regrets

Divorced. Again.

Divorced. Again.

March 27, 2018
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Here I am – divorced for the second time.
This is not what I intended. But it’s what happened.

Sad?
Well, yes, sure it’s sad. I didn’t want this. Until the moment came when I actually did want it. Because that’s how it works – all of a sudden perspectives change, an insight put’s everything into a different light. I can see the sadness in life not turning out the way I wanted to, but at the same time, I’m not sad about it. I have no regrets. Fact is what I feel more than anything is gratitude that both of us, I and my ex-husband, to a large extent have – and have had – the ability to keep a cool head as well as a warm and gentle heart throughout the process från separation to settled divorce, with agreements on property settlements to child alimony and all of the other things that follows, when two souls are in the process of untangling themselves from each others lives.

The difference in my life isn’t that big either, to be honest. I still live in the house; I love it here and am very happy we’ve found a solution enabling me to stay put. The kids decide themselves how they want it, where to live and when (mostly). Kids and kids… little brother might still count as one, but the 18 year old will soon graduate, so there is a limit to the time remaining for her to “live at home”.

I ponder what makes me so calm and collected within. Perhaps because I’ve let it take its time? Or rather: I’ve let myself take the time I’ve needed to. Time to feel, time to cry, to grieve, to land in new circumstances.

I-carry-with-me-the-best-of-memoriesPerhaps because I’ve let thoughts and corresponding feelings come and go? I haven’t attached myself to any feeling as such, I’ve simply let them come, fill me up, and then I’ve let them pass through. Sometimes fast, sometimes really slow – all the while safe in the understanding that whatever I feel in the moment, it will pass. Another thought will come, eventually. No feeling is static. Ever.

And like Pernilla says – grief and joy go hand in hand, are best friends. The grief I experience when something has run its course is all about the flow of joy, love and compassion, all about the experiences. Delighting in what has been, that no longer is. Grateful for all I’ve been through, all I’ve learned, all that has arisen on account of this specific relationship. I carry with me the best of memories, and look to the future with a curious mind, all the while keeping my focus in the here and now, living and enjoying myself to the fullest.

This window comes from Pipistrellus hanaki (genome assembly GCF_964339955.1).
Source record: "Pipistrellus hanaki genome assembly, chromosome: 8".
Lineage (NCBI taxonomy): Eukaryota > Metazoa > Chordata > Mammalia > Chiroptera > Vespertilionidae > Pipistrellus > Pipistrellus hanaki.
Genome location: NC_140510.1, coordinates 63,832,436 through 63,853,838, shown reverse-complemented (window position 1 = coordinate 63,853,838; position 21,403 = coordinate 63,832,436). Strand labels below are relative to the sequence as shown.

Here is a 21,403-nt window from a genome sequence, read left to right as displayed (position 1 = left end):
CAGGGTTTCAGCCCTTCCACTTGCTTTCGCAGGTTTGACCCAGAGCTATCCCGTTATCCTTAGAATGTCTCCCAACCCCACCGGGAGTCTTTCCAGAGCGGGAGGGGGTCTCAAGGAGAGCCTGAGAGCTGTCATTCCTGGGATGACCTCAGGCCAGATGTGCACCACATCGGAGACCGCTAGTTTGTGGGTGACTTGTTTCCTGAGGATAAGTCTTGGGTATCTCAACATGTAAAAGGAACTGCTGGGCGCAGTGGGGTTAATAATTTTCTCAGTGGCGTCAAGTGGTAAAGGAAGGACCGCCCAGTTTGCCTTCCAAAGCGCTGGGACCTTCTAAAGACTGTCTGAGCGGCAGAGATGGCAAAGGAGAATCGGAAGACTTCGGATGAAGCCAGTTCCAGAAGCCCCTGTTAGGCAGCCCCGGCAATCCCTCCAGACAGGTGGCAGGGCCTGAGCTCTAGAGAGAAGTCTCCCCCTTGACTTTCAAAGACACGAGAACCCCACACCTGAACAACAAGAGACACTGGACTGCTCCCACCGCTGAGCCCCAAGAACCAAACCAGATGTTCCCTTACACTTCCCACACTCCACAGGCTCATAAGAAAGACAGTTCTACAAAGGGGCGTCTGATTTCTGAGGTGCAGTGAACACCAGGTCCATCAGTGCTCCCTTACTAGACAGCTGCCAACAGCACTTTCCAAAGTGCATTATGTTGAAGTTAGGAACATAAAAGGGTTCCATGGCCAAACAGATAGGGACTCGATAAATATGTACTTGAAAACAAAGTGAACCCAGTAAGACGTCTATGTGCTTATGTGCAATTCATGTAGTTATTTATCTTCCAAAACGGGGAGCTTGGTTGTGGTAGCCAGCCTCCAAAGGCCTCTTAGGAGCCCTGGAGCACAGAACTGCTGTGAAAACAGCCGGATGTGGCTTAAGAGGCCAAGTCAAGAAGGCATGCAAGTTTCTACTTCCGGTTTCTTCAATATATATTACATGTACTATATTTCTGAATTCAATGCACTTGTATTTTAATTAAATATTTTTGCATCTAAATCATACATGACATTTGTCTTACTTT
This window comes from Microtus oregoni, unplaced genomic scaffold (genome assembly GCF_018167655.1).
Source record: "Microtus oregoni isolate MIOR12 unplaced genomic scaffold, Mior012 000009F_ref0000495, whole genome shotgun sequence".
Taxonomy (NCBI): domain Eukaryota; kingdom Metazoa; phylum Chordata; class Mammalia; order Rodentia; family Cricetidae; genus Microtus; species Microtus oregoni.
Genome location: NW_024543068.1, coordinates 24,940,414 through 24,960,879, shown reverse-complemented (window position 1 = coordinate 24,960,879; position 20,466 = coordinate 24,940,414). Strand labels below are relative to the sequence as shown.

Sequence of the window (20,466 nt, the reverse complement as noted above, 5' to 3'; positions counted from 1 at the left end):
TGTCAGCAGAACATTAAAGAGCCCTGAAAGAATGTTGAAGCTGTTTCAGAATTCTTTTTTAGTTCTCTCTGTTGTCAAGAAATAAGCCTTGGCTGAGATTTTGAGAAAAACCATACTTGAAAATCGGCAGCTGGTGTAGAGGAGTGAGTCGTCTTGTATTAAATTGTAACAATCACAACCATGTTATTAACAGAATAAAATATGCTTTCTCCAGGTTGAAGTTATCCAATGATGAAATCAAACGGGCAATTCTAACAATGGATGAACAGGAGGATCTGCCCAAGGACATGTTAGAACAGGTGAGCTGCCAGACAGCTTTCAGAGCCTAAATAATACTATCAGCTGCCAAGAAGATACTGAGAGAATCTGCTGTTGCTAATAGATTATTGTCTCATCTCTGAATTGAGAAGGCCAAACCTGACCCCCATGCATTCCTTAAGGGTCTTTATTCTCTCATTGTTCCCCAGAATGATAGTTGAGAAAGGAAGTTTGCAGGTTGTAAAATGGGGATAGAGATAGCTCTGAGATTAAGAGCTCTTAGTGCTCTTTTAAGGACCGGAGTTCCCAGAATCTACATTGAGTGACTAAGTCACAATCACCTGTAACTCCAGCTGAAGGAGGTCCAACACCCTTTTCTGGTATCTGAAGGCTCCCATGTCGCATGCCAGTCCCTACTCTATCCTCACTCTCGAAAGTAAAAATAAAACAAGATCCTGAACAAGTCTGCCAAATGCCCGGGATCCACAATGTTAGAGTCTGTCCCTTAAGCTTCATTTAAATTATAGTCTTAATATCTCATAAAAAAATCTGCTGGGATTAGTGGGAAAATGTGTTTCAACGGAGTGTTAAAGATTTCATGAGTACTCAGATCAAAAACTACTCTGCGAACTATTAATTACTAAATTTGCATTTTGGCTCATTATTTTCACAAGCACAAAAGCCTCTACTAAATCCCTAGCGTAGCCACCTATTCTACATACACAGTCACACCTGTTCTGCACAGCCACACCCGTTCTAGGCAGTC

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Beyond the regrets of the dying

May 28, 2017
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in Tip
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regretsPodcast-Sunday. Yet again. And I don’t know what to write about, what to recommend. Not because there’s not a lot of options – I have listened to hundreds of podcast episodes I’d gladly share with you, on any given day. But today, I am feeling vulnerable, naked, bared to the bones. And I don’t know how to match my sentiment with a podcast recommendation… something I don’t have to do. But I want to. Truly. So after giving it some thought, I gift you with Bronnie Ware on Good Life Project: Beyond the 5 regrets of the dying.

*deep sigh*

I think I’ll just leave it at that… no, wait, I don’t want to send you off to listen to Bronnie Ware and Jonathan Fields with a sense of despair and possible pending doom.

*taking a deep breath, gathering strength*

Perhaps you’ve heard of Bronnie Ware, the palliative carer who tended many dying people, and finally sat down to write about their top regrets, and the lessons Bronnie learned from their lives. It went viral, with good cause. The top five regrets were as follows:

  1. I wish I’d had the courage to live a life true to myself, not the life others expected of me.
  2. I wish I hadn’t worked so hard.
  3. I wish I’d had the courage to express my feelings.
  4. I wish I had stayed in touch with my friends.
  5. I wish that I had let myself be happier.

This is not what the conversation centers on though. You can read the blog post, or the book, if you want to delve deeper into these regrets, and possibly take stock of your life, and how you are faring in each of the five.

What Bronnie and Jonathan are in conversation about goes above and beyond these life lessons. Bronnie tells the story of her somewhat unusual childhood, sharing visions of endless dark and starry nights, of silence and empathy, and of letting come that which wants to come, which is precisely the state I am in right here, right now. Letting go, in order to let come that which wants to come.

In 2015 I ran a series on herothecoach.com with Sunday postings of podcasts to my liking. In 2017 I will be re-posting some of those blog posts, mixing them up with new podcast recommendations, such as this one.

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